For some seventy years Wairoa was the summer residence of three Adelaide gentry families — the Horn, Barr-Smith and Gosse families.
William Austin Horn (1841 – 1922) purchased the Wairoa site in 1888 and by the early 1890s he had completed construction of most of the house. Horn was a notable and somewhat eccentric character in South Australia’s history. He amassed a considerable fortune from mining and pastoral leases and he was a member of the South Australian House of Assembly from 1887 until 1893. Horn was also a philanthropist, a classical scholar, a bushman, a sculptor (his stone sculptures are features of the Wairoa garden) and an author.
The architect and builder of the house are not known, however George Sparrow was engaged by Horn to design and lay out the garden. Sparrow continued working at Wairoa as head gardener until his death in 1913.
In early 1896, Horn decided to live in England and sold the property to Tom Elder Barr-Smith. Tom and his wife Mary Isobella (Molly) and their five children used Wairoa as their summer house for the next thirty years. During this period the Barr-Smiths made a number of alterations to the house, including the building of an adjoining guest house and smoking room, the gatehouse and a new driveway. They also refurbished the interior of the house with William Morris wallpapers, curtains and rugs. In the garden too, Tom and Molly introduced new plantings and made extensions — notably the construction of the picking garden.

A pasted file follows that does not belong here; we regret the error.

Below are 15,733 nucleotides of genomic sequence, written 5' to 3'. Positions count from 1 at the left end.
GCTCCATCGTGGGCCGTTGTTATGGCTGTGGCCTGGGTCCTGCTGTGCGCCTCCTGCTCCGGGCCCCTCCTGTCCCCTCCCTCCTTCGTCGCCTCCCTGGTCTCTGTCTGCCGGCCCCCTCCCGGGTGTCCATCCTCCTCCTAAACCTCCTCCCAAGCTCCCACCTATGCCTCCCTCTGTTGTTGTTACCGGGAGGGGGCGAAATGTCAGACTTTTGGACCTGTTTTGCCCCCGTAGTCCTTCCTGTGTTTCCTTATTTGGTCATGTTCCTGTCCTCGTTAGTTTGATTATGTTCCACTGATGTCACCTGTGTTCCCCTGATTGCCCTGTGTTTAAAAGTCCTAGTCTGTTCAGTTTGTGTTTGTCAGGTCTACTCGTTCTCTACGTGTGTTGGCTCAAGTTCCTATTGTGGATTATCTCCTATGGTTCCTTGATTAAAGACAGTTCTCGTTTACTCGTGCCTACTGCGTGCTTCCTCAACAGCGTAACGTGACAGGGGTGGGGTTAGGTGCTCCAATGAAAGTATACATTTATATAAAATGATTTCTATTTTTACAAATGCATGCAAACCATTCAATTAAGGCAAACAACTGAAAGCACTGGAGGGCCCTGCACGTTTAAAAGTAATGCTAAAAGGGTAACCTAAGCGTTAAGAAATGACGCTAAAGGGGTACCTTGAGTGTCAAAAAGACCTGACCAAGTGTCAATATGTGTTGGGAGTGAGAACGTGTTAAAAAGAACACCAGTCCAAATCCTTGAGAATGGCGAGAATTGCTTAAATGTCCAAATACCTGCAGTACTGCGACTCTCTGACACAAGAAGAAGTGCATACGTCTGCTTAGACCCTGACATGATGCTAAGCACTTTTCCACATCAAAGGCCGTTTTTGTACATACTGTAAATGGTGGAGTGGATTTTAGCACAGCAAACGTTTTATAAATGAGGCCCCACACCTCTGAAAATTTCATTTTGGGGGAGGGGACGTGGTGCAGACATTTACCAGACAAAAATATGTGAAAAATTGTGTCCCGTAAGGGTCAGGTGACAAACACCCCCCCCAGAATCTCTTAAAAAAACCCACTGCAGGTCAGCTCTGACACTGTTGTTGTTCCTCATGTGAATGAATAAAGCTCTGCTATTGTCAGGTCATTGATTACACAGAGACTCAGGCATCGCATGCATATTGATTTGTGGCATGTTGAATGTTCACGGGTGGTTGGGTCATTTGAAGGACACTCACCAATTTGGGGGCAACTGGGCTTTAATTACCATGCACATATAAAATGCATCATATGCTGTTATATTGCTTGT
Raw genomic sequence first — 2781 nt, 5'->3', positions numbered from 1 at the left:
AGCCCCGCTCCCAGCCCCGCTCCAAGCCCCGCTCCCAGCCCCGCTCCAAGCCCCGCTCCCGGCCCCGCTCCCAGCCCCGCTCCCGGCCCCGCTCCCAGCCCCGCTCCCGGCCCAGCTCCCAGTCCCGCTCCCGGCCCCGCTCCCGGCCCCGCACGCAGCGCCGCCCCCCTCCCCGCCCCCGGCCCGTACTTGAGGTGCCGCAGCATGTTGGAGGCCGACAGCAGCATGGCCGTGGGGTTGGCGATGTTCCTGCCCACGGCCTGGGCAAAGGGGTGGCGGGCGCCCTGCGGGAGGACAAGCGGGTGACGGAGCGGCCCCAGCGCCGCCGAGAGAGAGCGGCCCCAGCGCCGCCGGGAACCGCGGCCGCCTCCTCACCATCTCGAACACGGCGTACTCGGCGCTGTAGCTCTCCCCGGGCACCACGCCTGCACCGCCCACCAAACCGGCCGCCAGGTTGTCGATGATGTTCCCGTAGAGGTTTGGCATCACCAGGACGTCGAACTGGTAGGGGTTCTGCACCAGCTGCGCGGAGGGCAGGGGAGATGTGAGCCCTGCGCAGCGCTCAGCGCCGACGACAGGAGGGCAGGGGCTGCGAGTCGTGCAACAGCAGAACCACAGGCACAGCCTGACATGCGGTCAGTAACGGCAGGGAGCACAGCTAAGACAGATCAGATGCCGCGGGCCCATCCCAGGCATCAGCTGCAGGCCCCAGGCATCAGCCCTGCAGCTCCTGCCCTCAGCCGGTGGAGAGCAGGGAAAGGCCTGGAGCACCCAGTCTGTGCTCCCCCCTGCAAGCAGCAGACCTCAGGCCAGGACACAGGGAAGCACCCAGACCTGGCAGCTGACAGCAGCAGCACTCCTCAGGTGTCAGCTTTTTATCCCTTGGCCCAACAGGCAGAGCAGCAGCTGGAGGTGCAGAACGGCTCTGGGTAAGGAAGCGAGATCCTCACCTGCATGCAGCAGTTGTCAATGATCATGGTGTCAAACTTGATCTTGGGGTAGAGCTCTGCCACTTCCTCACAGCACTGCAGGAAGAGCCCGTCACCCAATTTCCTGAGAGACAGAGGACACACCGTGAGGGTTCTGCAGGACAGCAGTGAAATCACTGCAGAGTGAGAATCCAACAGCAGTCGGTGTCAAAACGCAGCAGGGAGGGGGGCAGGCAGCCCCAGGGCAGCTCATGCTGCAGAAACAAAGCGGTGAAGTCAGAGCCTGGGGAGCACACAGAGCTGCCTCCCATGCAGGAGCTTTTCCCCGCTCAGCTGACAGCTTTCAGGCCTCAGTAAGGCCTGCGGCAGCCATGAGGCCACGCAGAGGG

The house was passed to their eldest child, Joanna (Gosse) in 1941. Lady Gosse was very fond of Wairoa and spent much time there. Upon her death in 1965, the property was sold to Screenings Pty Ltd.
Between 1972 and 2004, Wairoa served as the campus for a small independent progressive school, Marbury. Over those years hundreds of children and adults enjoyed Wairoa and many continue to have a special attachment to the place.
In 2007, the original thirteen hectare property was community titled. Now the property is owned and occupied by a group of families who continue to care for the old house and garden.
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We would like to thank Mark Wickman of Wickman’s Fine Wine Auctions for help in identifying and auctioning some old port wine found in the cellar at Wairoa.